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Let's stop blaming patients for lack of care

'Bed-blocker!' This is the new, dangerous and pejorative stereotype in the NHS - elderly people with nowhere to go, occupying hospital beds. Sadly, it has become an accepted story.  It is a cover for the reality of a shortage of beds and an NHS in crisis.

In its simple form,  'bed-blocker' is an epithet used to suggest someone occupying a bed in a hospital unnecessarily,  preventing someone else receiving necessary treatment. It presupposes they are not ill and don't need treatment.  Yet evidence shows that many are sent home seriously ill.  Yet, 'Bed-blocker' has now entered our pejorative lexicon.

Earlier this year it was revealed that more than one million hospital bed days were lost because of 'delayed discharges' during the preceding 12 months.  Now, that is a lot of hospital bed time! It represented an increase of 20 per cent in a year, and it is now at a record level with a cost to the NHS of £287m.  Headline news.  So what is the reality behind this problem?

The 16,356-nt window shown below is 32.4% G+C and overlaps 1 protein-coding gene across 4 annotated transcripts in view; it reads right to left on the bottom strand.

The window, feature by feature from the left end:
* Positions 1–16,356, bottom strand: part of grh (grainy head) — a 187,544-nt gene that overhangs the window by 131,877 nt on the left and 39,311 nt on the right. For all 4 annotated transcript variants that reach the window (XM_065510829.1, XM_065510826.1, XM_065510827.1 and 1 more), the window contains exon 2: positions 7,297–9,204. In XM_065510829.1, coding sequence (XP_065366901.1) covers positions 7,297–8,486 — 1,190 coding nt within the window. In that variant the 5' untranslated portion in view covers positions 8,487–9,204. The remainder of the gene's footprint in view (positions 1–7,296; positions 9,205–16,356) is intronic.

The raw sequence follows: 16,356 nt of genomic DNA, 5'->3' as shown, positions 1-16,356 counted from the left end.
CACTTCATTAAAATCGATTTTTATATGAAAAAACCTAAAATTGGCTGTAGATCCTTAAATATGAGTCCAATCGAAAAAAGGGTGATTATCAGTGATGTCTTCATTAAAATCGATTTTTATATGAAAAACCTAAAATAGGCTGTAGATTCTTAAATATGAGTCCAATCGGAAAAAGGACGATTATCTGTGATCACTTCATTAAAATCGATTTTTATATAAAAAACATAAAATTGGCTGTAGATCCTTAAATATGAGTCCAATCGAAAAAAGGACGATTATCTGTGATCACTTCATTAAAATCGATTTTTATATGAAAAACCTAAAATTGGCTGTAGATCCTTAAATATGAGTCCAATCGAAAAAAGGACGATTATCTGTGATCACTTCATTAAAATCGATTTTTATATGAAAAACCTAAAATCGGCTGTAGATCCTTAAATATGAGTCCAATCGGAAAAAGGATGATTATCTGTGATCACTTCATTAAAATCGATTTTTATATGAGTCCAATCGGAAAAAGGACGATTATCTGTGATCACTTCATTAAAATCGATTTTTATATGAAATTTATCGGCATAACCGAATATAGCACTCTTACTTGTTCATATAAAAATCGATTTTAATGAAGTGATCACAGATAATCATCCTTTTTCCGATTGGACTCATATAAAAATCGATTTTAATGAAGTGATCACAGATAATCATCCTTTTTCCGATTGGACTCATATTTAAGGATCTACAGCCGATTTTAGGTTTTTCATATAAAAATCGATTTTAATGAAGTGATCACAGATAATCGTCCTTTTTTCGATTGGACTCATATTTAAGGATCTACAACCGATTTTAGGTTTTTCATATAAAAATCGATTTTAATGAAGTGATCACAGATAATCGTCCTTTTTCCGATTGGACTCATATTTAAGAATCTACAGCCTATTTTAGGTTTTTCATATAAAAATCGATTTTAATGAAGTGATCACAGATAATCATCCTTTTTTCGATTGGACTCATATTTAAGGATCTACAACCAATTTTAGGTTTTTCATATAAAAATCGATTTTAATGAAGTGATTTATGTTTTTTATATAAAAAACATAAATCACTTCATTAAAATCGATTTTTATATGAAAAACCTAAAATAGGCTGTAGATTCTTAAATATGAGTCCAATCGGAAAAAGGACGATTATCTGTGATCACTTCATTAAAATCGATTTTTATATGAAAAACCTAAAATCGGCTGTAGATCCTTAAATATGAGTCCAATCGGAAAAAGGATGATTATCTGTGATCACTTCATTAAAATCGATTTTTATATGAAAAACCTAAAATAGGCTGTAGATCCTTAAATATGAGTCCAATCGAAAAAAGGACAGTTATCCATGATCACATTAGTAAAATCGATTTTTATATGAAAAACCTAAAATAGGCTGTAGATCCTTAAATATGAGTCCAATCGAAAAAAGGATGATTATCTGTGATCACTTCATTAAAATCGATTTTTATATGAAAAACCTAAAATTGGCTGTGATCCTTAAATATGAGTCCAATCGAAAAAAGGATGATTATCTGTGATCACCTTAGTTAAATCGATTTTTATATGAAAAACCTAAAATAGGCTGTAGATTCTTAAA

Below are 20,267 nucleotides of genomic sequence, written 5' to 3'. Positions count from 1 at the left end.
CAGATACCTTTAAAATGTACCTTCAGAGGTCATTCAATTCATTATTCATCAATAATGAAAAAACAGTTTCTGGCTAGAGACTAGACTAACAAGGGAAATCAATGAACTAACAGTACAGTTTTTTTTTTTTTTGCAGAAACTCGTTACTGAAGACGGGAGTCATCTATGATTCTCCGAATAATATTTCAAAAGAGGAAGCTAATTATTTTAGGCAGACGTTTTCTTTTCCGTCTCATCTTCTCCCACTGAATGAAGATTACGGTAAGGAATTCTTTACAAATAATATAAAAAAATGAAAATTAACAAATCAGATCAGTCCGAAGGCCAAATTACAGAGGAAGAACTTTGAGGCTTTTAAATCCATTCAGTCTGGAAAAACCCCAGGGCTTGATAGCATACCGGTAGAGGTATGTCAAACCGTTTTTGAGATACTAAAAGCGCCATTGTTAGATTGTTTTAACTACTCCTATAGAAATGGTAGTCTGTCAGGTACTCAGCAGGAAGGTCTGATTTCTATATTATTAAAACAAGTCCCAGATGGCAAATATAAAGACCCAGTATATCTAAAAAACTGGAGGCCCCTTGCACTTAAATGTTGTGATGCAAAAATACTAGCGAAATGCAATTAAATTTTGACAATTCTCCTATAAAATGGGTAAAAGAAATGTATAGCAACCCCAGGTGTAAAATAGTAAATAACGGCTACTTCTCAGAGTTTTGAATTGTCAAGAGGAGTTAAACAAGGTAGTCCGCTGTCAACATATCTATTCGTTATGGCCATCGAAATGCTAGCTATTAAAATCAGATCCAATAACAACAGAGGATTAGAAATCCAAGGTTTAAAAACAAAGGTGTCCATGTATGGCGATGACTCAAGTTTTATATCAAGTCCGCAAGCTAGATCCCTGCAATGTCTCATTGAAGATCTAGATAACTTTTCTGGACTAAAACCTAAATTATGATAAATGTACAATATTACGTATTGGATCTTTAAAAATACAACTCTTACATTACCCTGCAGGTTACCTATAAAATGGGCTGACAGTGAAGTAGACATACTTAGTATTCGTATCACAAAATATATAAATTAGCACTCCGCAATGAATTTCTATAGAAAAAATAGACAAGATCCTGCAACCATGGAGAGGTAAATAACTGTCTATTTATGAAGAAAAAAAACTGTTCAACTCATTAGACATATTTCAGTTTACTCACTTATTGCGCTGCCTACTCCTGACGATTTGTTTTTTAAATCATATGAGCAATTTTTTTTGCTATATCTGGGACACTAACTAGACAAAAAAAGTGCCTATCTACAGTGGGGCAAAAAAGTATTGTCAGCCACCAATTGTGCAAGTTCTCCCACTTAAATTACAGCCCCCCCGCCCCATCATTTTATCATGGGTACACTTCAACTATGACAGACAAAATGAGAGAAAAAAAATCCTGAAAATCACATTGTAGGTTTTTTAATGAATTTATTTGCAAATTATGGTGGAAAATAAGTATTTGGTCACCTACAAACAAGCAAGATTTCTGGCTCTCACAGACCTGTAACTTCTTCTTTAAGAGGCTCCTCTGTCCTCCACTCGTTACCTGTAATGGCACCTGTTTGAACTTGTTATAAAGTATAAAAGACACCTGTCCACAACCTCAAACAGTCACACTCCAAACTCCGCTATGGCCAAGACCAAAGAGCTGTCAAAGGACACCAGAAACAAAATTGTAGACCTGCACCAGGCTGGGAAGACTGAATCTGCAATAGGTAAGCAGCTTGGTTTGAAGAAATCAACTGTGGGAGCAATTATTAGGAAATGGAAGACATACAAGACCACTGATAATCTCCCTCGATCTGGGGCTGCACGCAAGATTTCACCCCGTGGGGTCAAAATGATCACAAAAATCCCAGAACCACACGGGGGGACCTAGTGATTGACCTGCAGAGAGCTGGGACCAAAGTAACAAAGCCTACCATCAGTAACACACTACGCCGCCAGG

First we should ask how it could have risen by 20% in one year, given that the proportion of the population who are elderly didn't rise by that much.  Many are living longer, but we are not ageing any quicker! So what could have happened? It suggests it is an effect and not a cause of a deeper crisis.

Acute care is largely provided in 164 NHS hospitals, free at the point of use for patients and ultimately paid for through general taxation.  Long term care is provided in over 18,000 public or private care-homes and 60% of residents make at least some payment for this care, with means tested subsidies provided to poorer residents by their Local Authorities.  But long-term care is often also provided at home and at considerable cost to the patient and their families.  Shifting the criteria for discharge shifts the financial burden from the NHS to the family.  Shifting patients out too early has introduced a dangerous form of rationing in the NHS.